A. Bodhidharma taught "wall-gazing." You use the wall to cut off all your fixations on illusory phenomena. Other Zen Patriarchs like Daoxin taught a sitting meditation in which you turn your gaze inward onto itself and try to find the source of your awareness. Hui-Neng said that the best way to see the self-nature is to contemplate the Diamond Sutra. He said that if you hold the Diamond Sutra with all your energy, there will come a moment when thinking stops and the Dharma body becomes clear. After that, even if thoughts resume it is not a problem, because the thoughts will be pervaded by formless Prajna-wisdom.

Later Zen Masters like Pai-Chang and Huang-Po taught just stopping the arising of thoughts in all situations until you penetrate through to reality and your true mind, featureless like space, is wholly realized in all of your life and its tasks. During the subsequent Golden Age of Chan in the T'ang Dynasty, the Masters invented many energetic ways to try to stop their students' stupid, lazy compulsive thinking, including silence, shouting, hitting with a stick, uttering a meaningless phrase like "Sesame cake!" in response to questions about the Dharma, &c. Still later, the stories of the Masters' encounters with clueless students were collected into books that circulated throughout China. Some of these anecdotes, called "public cases," were collected into special handbooks that were used in training monks. Mumon Ekai and Dahui both insisted that the key to koan practice is focusing all of your Qi (bodily energy) on the koan, to hold it steadily in absolute concentration without trying to think or form any views about it.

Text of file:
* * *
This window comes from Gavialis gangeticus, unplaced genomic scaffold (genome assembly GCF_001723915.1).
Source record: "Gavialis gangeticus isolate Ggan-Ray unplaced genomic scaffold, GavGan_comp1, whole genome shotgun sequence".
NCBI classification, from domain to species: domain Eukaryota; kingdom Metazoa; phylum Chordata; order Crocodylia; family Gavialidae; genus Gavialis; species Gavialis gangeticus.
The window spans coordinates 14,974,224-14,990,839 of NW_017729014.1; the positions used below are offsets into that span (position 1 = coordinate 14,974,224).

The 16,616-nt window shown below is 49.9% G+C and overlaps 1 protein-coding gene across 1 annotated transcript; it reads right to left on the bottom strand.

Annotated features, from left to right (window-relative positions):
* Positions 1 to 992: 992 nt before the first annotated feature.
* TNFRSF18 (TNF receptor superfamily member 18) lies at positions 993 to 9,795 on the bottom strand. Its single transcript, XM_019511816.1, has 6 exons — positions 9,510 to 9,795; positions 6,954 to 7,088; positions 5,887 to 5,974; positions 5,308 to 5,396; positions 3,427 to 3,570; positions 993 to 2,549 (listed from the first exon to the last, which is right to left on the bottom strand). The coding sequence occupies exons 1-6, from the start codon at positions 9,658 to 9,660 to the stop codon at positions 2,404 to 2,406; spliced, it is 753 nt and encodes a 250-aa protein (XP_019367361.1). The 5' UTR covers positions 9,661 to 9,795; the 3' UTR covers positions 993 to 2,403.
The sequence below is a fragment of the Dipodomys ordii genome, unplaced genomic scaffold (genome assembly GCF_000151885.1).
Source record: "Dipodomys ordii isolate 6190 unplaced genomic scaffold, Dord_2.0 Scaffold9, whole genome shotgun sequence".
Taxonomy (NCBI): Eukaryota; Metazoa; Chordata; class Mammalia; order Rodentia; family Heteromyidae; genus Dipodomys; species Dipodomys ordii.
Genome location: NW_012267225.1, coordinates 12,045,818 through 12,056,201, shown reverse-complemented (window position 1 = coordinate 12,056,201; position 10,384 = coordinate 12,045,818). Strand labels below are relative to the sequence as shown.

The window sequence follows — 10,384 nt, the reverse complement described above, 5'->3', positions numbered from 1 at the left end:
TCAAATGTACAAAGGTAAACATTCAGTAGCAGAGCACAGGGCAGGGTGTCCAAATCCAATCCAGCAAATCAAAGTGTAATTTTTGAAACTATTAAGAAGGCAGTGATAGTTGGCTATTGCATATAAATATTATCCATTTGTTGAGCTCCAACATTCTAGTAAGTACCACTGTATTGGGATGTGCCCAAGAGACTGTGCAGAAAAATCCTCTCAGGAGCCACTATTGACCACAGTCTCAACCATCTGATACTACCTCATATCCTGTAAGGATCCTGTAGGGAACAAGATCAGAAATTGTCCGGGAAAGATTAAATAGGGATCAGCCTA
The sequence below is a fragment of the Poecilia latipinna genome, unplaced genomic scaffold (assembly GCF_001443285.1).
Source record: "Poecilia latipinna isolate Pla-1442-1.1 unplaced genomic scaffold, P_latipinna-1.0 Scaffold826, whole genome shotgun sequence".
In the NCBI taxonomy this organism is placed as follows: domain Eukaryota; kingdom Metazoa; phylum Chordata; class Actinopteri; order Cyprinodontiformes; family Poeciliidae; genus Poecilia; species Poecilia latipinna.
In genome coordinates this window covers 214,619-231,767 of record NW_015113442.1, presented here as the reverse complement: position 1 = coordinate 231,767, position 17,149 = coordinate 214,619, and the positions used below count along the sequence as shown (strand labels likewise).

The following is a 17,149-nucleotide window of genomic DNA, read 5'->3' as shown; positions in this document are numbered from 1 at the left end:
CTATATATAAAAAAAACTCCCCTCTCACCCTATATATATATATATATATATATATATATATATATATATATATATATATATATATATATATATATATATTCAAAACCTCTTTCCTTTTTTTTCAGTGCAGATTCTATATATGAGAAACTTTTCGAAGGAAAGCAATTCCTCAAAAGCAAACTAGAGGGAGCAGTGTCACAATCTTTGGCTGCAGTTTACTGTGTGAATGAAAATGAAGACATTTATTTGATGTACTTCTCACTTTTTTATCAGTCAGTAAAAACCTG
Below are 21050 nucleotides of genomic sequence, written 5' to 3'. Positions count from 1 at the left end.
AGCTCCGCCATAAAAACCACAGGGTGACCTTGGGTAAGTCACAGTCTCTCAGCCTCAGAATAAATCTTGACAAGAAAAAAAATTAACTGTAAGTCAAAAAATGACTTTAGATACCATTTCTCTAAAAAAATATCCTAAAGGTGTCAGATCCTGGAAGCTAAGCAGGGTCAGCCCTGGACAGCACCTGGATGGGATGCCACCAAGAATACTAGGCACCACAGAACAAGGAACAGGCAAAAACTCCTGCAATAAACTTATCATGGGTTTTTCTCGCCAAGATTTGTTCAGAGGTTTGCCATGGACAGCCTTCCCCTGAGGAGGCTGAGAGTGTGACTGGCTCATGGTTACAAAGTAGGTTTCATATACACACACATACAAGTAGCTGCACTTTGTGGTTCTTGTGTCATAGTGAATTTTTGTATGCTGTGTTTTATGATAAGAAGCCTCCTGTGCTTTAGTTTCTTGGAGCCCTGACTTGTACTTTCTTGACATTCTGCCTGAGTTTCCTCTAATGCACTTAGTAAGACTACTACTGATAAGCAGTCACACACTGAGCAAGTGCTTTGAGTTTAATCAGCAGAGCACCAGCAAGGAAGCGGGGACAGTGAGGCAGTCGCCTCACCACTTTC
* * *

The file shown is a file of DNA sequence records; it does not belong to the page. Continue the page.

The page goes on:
So, if you happen to have weak, listless Qi and are incapable of sustaining one-pointed concentration for any length of time, then you had better find ways to strengthen your Qi and firm up your ability to focus your mind or you are out of luck with Zen. This perhaps explains why Masters in the Linji (Japanese, Rinzai) school mined Taoism for its wonderful store of Qi-strengthening techniques. In some places Zen students are still trained using koans, but koan training has become mechanical and nobody really believes it leads to "seeing the self-nature" anymore.